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- Indoor vs Outdoor Cats - The Great Debate
- Canine Cough
- 10 Common Plants that are Toxic to Dogs & Cats
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- How to keep your indoor cat happy and healthy
- Separation Anxiety in Dogs
- Guinea Pig Teeth
- Bat Lyssavirus
- Why is my vet so busy?
- It's Not Long Until The Easter Bunny Arrives!
- The Hidden Danger: Why Throwing Sticks Can Harm Your Beloved Dog
Heartworm disease in Dogs
Heartworm is found in numerous locations across Australia.
Heartworm has recently been diagnosed twice in our practice in inner North Brisbane in the Autumn of 2019.
Heartworm is an often-deadly parasitic disease of dogs spread by mosquitos. Larvae are picked up by mosquitos after biting an infected dog, before being transmitted to a healthy dog via another mosquito bite. After six months the larvae have grown into adult worms that live in the heart and vessels around the lungs.
Left untreated, heartworms can reproduce and grow, causing blockages of the major vessels and serious disease. Fortunately, there are effective means of preventing this disease.
Fortunately, there are many effective heartworm preventatives on the market. In Brisbane, you need to ensure your dog is on heartworm prevention medication year-round, as even one missed dose can put them at risk of heartworm disease.
The two main types of preventatives; a yearly injection plus monthly preventatives that come in a spot on, tablet or chew form (often combined with other types of worming and flea medications). Research shows the injection to be the most effective.
At Northgate and St Vincents Vets; we can help you with the best preventative plan for your pet. Many pet owners manage the risk of heartworm disease with the yearly injection, as this removes the risk of forgetting a dose of preventative medication. Your veterinarian can administer this injection as part of your pet’s regular health check along with vaccination(s).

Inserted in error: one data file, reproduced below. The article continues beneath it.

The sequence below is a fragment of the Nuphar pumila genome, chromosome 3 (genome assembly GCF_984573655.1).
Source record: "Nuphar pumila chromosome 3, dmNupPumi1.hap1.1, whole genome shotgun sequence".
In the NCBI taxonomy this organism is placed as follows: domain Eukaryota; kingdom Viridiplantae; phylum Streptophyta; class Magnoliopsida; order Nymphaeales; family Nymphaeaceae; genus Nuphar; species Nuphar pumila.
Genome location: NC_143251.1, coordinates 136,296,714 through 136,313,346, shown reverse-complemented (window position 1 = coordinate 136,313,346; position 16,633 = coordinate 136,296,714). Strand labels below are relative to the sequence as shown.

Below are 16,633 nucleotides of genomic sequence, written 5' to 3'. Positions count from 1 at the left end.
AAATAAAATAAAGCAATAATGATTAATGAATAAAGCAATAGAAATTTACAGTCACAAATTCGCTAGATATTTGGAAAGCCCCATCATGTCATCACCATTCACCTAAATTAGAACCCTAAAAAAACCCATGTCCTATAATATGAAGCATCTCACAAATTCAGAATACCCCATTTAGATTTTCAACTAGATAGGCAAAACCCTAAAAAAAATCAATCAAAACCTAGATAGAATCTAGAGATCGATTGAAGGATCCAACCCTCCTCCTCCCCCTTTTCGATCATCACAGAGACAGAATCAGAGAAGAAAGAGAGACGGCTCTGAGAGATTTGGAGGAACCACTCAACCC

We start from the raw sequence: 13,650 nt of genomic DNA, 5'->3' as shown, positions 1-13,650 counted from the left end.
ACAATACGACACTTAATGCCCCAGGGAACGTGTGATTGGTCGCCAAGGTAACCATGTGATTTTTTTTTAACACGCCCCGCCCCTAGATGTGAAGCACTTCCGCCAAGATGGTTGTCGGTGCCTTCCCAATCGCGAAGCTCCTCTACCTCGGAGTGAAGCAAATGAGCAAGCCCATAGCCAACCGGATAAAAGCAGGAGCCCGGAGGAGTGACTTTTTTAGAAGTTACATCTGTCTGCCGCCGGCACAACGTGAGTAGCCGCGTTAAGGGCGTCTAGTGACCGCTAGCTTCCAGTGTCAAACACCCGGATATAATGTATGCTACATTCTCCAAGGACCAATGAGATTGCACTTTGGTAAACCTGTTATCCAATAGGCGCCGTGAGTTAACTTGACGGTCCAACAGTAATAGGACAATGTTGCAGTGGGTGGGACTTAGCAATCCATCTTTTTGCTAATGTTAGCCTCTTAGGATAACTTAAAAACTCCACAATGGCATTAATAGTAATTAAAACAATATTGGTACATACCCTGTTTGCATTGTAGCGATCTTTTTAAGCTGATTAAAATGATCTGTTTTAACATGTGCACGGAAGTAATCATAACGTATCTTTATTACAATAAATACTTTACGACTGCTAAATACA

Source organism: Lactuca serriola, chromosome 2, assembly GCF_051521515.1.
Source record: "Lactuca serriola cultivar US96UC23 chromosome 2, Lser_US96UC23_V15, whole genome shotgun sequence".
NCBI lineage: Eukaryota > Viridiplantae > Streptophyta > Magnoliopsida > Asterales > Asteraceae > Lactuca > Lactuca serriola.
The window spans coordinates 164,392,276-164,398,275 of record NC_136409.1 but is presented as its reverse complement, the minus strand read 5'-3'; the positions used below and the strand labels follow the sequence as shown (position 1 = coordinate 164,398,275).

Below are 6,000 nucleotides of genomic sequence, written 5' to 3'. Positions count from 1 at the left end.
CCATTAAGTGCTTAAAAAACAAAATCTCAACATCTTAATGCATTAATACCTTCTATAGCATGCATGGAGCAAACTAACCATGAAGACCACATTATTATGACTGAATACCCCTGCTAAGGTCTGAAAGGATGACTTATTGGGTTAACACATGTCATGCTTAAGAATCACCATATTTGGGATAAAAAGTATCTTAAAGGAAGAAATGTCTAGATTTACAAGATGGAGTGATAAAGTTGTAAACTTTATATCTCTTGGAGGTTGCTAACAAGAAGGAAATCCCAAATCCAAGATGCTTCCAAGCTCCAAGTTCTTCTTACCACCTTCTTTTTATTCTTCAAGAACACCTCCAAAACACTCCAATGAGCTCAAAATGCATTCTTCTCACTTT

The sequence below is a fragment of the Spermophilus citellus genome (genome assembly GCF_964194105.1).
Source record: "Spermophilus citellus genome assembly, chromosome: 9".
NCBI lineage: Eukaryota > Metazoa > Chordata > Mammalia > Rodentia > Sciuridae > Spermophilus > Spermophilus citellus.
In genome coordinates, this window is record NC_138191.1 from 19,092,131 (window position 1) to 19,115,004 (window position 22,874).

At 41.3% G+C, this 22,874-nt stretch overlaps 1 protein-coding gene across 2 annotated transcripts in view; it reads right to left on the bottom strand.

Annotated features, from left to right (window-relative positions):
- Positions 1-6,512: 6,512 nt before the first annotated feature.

Symptoms of heartworm disease
When dogs are infected with larvae after being bitten by an infected mosquito, they don’t usually show any clinical signs of the disease. However, once adult worms have grown and reproduced, disease associated with blockage is often seen.
Symptoms of clinical heartworm disease include:
- Low exercise threshold (exercise intolerance)
- Lethargy and weakness
- A dry and persistent cough
- Weight loss
In more severe cases, when the heart and lungs have been extensively damaged by the worm burden, symptoms include:
- Rapid and shallow breathing
- Swollen abdomen
- Sudden collapse
- Blueish tinge to gums
- Sudden death (particularly after exercise)
Diagnosis and treatment of heartworm disease
Diagnosing heartworm disease in dogs involves a couple of steps. After six months from the first infected mosquito bite, adult heartworms can be detected on a rapid bedside test from a drop of blood. At Northgate and St Vincents Vets we will look at your dog’s blood under the microscope too, looking for worm larvae.
Once confirmed on a blood test, we can stage the infection by taking chest X-rays and conducting further blood tests to check the degree of damage caused by the infection. Treatment can be risky and prolonged, so prevention is definitely the best cure in the case of heartworm disease.
Heartworm disease in cats
Heartworm can infect cats as well as dogs. However, the disease is very different in cats. Most cats that are bitten by infected mosquitos only have a short, limited infection, as their immune system kills the larvae before they can grow into adult worms.
This also means that heartworm disease in cats is more difficult to diagnose in cats. Although the infection is usually self-limiting in cats, it can cause an allergic reaction and immune response that damages the lungs.
Symptoms of feline heartworm disease can often mimic feline asthma, another respiratory condition of cats. If your cat is showing signs of feline asthma, we might consider testing for heartworm, even though it’s a rare condition in cats.
Fortunately, there are monthly tablets and spot-on treatments for cats which protect them against heartworm disease; and as with dogs, prevention is always better than cure.
Source Material: Vet Voice, a publication of The Australian Veterinary Association
Posted in: Pet Health at 17 April 19